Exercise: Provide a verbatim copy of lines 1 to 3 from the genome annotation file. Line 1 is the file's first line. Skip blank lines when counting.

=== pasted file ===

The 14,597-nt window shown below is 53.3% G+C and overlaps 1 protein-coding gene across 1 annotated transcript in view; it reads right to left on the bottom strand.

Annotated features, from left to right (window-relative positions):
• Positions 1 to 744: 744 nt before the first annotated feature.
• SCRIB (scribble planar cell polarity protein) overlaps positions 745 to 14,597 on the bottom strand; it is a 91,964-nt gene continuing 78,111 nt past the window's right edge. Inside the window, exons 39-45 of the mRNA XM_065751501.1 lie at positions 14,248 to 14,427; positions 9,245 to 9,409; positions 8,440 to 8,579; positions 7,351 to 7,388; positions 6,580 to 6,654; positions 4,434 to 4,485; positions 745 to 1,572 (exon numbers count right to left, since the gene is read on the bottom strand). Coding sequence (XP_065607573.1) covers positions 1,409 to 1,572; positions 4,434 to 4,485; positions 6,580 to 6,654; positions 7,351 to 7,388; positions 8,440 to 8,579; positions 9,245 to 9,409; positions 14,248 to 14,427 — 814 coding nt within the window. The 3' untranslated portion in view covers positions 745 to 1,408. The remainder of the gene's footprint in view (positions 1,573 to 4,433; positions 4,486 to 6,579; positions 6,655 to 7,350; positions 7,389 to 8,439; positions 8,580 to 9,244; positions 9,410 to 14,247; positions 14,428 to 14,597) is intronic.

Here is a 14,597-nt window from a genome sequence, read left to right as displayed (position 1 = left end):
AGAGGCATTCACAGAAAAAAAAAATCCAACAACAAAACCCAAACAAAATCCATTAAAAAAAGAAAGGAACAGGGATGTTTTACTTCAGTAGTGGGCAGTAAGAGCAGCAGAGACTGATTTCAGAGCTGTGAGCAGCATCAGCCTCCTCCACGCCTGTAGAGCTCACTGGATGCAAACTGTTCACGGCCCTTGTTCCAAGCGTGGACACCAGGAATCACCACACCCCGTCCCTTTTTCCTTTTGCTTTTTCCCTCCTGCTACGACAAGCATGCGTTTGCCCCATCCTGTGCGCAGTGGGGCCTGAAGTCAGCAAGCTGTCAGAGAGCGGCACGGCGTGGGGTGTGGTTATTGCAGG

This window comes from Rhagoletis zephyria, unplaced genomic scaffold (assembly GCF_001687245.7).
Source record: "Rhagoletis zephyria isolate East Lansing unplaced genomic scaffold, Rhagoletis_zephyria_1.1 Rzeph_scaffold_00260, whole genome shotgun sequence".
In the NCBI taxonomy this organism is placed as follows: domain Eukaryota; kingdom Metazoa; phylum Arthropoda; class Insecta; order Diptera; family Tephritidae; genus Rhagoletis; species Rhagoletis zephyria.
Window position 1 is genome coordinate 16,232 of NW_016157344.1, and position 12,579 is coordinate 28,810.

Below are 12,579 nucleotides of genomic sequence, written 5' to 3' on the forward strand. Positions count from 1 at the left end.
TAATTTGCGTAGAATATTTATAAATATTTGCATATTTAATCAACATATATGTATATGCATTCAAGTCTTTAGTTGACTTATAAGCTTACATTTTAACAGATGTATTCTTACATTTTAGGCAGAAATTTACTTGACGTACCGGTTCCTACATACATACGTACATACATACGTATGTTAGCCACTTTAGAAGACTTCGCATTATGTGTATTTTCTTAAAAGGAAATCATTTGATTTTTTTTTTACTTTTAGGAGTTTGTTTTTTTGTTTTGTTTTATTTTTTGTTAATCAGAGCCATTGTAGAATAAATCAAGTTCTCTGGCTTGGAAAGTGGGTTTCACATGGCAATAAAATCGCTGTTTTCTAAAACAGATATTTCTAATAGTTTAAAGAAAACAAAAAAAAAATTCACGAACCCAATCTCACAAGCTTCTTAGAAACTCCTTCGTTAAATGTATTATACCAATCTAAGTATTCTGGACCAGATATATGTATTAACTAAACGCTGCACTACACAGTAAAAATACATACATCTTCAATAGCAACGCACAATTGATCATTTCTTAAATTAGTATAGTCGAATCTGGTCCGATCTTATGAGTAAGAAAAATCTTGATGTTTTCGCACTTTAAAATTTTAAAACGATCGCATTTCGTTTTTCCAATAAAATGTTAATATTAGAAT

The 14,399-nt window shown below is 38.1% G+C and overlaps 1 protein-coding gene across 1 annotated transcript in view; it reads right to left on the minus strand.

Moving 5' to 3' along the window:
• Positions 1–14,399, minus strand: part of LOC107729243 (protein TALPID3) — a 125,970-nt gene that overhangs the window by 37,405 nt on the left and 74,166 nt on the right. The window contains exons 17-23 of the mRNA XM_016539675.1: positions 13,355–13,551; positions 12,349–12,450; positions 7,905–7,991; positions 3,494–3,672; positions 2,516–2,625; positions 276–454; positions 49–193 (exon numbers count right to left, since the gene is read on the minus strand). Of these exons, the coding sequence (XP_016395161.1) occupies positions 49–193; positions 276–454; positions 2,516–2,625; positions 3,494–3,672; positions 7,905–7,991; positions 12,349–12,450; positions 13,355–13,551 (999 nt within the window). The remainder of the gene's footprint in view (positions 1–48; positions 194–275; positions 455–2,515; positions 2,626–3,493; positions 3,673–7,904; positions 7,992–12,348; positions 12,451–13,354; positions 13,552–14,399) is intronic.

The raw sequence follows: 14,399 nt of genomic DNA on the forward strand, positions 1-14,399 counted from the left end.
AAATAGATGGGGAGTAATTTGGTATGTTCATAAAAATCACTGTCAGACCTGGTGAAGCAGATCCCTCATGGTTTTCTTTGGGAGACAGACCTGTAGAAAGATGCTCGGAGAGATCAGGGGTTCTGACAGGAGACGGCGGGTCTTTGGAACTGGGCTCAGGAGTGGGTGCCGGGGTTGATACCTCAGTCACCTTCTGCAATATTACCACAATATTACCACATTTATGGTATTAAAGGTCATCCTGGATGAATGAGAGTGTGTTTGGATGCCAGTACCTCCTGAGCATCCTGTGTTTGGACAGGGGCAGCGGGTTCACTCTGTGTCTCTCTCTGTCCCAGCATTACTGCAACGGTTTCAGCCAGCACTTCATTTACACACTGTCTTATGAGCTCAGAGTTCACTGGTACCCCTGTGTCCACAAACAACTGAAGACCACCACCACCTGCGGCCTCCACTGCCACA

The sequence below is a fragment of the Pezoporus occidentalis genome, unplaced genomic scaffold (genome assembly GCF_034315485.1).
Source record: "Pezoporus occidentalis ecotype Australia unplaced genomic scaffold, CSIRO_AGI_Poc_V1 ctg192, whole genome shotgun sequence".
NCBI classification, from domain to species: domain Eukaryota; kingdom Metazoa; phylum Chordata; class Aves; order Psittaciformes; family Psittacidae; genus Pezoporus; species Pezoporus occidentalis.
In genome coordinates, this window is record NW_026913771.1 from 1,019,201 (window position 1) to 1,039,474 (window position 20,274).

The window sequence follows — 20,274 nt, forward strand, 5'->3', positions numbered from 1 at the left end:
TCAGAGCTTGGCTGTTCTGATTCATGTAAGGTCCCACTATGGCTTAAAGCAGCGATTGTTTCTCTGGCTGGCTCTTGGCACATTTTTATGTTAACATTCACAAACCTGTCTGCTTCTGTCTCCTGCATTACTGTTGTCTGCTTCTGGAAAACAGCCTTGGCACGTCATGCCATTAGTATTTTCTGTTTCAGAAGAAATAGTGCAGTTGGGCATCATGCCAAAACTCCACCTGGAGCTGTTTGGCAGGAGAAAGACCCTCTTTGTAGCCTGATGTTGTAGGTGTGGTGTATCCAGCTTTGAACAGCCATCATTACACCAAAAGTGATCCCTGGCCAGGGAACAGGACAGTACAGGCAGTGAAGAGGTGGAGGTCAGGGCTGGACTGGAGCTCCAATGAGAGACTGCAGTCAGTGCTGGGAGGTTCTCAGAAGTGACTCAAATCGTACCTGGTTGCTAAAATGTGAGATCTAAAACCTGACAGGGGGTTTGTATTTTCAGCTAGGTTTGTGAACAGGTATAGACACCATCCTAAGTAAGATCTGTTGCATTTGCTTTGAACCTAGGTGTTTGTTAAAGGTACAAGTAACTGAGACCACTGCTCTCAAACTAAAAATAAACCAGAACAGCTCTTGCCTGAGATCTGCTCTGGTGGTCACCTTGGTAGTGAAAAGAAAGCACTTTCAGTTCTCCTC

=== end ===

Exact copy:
The 14,597-nt window shown below is 53.3% G+C and overlaps 1 protein-coding gene across 1 annotated transcript in view; it reads right to left on the bottom strand.

Annotated features, from left to right (window-relative positions):
• Positions 1 to 744: 744 nt before the first annotated feature.